Finding the Audience That’s Looking for “Praying the Hours” (pt. 2)

September 28, 2021

Local Port Townsend papers announce the launch of the 2021 film festival including Praying the Hours

Months ago, just as we finished “final cut” of Praying the Hours, I wrote about anticipating the process of finding its audience. Right now, as this post is being written, Praying the Hours is part of the 2021 Port Townsend Film Festival’s virtual program. “Virtual” is a key word in this case, as Director Janette Force explained that programming an epic-length film is really only possible when people can watch it online at their convenience. In-person festival schedules are molded, more or less, to films in ranges of 4-15 minutes (shorts) and 60-120 minutes (features). Praying the Hours, at 3:08:26, requires a whole evening at a venue that could otherwise accommodate two screening blocks and twice as many viewers. The same is true at theaters for whom the loss of a second block could represent the night’s profit. So, the pressure for a film to fit within expected lengths by vendors and audiences alike, is understandably very great. The film itself isn’t constrained by these concerns of course, and many stories don’t fit in convenient boxes.

We knew this when we allowed story rather than marketing to define the length of our final cut. We knew that festivals and distributors might pass, and that even viewers might have a negative knee-jerk reaction. One friend urged me to cut it down under two hours—without having seen it—saying that it was just too much to ask of audiences. I did a quick google search and the first article to appear was “The 95 Best Films Over Three Hours.” Most directors that my friend and I admire had at least one if not more films on the list. (They were also all men, but that’s another blogpost.)

PTFF is the only festival out of nearly 20 submissions into which our film has been accepted. Though that stings, it’s also not a surprise. Burning Heart Productions has had great reception by festivals in the past, usually being accepted by well over the average of success—with each of them winning multiple awards. We’re also used to the fact that when a film is rejected there are no reasons given, except that the festival 1) had a great burden of films to watch, 2) that they are very sorry to have to make this difficult decision and 3) eager to say that it is not a reflection on the value of the film. You know, standard rejection language. (I’ve had to write rejection letters myself and they are hard.)

When we did receive feedback it was concise (and sometimes harsh): we didn’t program it because of the length. Which is a bit different than saying “because it is too long.” The latter is what one reviewer meant when he wrote: “it could be easily cut by 90 minutes.” That reminds me of the sign outside a coffee shop reading: “Come in and try the worst coffee one woman on Tripadvisor has had in her life.” Everyone’s a critic.

And then, on the other hand, are the people like the woman who wrote, “the film was able to sit with me for hours with my pain and questions as no one else has been able to do.” Or the man who, after three viewings, said, “I have no idea how you have managed to combine despair, hope, love, faith, redemption into each story, but you did. It snuck up on me gently, and then wham.” The ex-film festival director who said, “I don’t know that I have ever seen something so personal and alive as your film…[or] been as moved as I was by it.” Or the distribution executive who wrote, “I am wrecked. Profoundly and utterly wrecked. And it’s wonderful.” Or the artist who said, “such a powerful film. So poignant, so clear and uplifting and sad and joyful and painful and strong and weak. So much like life, like death, like soaring and sinking.” Reactions to the beautiful cinematography, the haunting score, the honest performances are uniformly glowing.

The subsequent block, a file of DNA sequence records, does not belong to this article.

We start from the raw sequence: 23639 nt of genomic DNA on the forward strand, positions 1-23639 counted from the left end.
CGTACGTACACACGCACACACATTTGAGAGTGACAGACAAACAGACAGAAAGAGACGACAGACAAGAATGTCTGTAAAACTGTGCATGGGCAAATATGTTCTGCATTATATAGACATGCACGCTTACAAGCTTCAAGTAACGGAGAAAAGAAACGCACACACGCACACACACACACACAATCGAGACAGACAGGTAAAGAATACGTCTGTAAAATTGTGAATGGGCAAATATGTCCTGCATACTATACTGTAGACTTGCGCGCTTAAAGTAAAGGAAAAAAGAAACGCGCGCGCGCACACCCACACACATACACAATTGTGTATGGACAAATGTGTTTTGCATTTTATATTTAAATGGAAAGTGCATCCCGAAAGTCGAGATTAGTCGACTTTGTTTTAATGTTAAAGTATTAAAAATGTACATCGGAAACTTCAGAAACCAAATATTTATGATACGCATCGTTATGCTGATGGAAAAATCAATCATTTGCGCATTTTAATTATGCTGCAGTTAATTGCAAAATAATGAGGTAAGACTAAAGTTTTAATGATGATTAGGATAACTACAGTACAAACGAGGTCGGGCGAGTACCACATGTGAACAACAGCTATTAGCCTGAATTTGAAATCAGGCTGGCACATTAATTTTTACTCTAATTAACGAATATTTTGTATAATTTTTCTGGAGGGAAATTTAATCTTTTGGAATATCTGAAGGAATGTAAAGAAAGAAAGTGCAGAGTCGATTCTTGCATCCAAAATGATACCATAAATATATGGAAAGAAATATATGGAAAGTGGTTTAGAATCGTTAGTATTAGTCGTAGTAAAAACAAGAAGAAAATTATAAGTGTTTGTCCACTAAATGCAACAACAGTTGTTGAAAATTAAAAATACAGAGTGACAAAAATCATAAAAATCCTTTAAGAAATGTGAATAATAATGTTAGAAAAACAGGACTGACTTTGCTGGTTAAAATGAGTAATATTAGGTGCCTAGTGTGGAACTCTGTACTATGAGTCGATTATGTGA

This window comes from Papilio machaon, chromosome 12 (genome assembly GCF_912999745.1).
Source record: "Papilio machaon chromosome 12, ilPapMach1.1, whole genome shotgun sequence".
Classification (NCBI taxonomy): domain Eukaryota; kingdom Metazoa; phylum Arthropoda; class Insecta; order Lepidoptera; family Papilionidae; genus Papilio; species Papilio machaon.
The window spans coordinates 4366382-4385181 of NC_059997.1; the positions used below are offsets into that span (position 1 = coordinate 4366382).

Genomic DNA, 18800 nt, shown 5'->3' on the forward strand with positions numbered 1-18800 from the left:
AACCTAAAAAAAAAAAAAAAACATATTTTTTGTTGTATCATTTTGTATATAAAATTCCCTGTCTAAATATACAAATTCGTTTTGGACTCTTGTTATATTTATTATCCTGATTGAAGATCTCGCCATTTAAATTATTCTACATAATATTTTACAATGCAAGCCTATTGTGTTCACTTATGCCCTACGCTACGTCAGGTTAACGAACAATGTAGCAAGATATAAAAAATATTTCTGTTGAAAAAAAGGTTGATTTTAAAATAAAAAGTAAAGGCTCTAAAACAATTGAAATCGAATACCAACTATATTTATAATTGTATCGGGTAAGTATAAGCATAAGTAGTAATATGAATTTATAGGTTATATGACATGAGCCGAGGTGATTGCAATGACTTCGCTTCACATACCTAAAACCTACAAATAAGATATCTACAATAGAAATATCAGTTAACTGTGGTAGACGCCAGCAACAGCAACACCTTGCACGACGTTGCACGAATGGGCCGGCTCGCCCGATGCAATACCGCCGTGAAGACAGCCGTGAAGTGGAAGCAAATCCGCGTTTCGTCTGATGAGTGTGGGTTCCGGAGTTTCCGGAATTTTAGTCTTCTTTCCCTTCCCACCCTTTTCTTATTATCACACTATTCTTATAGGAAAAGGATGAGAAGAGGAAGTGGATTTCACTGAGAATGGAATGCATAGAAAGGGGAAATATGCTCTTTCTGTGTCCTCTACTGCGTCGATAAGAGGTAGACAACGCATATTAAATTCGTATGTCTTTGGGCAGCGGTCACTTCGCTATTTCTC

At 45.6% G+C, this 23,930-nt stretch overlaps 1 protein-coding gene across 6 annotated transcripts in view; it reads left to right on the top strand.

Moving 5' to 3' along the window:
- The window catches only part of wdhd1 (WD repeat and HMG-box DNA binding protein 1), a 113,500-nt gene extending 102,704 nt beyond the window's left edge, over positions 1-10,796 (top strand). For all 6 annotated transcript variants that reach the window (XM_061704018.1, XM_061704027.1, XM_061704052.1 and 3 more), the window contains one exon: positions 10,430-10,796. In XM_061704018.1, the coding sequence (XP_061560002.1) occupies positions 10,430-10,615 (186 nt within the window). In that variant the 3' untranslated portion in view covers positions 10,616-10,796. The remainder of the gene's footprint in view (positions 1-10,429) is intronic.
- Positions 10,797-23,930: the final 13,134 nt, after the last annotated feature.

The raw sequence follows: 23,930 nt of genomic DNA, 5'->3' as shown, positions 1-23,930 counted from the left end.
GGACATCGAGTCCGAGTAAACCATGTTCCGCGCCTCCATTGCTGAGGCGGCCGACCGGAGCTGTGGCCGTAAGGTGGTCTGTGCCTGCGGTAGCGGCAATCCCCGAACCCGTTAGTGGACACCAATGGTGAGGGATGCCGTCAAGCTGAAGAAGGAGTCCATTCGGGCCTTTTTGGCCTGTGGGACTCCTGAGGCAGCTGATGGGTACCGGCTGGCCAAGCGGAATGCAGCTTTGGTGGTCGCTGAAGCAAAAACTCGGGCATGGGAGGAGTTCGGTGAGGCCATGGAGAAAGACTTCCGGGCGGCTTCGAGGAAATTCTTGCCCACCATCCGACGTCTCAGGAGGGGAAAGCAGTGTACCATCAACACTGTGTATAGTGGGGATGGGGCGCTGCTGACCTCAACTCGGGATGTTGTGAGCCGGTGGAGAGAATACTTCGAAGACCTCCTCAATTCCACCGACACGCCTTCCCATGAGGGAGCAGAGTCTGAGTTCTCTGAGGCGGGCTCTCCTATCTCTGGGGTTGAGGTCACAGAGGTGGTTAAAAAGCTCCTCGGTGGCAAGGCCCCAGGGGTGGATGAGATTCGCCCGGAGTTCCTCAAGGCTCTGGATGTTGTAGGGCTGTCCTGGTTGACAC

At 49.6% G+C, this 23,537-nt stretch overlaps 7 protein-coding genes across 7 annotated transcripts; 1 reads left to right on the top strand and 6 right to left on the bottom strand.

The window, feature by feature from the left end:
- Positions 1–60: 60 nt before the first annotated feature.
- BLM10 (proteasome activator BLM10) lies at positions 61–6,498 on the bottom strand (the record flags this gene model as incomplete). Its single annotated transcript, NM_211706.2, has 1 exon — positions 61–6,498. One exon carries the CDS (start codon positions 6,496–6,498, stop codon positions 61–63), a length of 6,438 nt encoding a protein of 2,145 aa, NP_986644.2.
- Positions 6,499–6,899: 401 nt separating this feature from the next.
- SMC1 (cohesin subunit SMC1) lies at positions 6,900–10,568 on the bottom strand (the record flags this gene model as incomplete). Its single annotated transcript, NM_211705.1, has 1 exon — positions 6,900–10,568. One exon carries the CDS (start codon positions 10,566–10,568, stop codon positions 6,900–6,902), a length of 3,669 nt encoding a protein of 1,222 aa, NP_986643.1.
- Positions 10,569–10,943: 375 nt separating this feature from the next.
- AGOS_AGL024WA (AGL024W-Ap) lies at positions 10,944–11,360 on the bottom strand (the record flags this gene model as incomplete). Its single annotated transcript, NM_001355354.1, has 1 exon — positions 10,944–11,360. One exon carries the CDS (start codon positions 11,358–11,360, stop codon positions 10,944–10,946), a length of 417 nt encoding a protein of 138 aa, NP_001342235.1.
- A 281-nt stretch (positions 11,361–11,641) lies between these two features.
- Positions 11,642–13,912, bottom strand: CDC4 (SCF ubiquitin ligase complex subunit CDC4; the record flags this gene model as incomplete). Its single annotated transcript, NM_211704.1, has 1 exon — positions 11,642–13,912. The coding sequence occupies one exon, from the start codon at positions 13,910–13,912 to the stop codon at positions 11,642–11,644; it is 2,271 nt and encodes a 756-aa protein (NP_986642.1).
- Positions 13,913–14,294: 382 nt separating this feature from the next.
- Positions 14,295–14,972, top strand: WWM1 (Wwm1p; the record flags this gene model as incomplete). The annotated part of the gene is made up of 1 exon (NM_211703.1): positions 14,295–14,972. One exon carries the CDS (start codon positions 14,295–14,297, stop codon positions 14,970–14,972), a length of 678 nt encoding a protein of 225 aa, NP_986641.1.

Producer Tamara Johnston McMahon takes a screengrab of the virtual Q&A between PTFF Director Janette Force and film Director Lauralee Farrer

So where does that leave Praying the Hours? In the unenviable position of having a very clear resonance with people who cannot be aggregated into an “audience” to which we can market; people who are looking for it whether they realize it or not—even people who think they hate films like this. How does a film find them? That’s part of what makes this release interesting. Not having to earn anything, make anyone’s career, or pay off any debts makes Praying the Hours another rarity for a film: it can find its life in whatever surprising places it may be welcomed.

Which leads me back to the welcome of PTFF and Janette Force. We had a vibrant conversation over zoom that premiered with the film last week. This is her last year directing a festival that has built a reputation for being supportive and respectful of artists and unafraid to take risks. Bless you Janette and PTFF for making a place for our unconventional film. We hope it gives your audiences something as fine as you have given us over the years.


*This Just In: Thank you Kerry, Suzie, Dorothy, Dave, and Dianna for your contributions to the release of Praying the Hours. All of you, in different ways, have contributed more than once to the encouragement and resources of this crazy film’s release. Thank you for keeping the faith. (If you want to see the film or receive updates, write to To contribute to its release, go here.)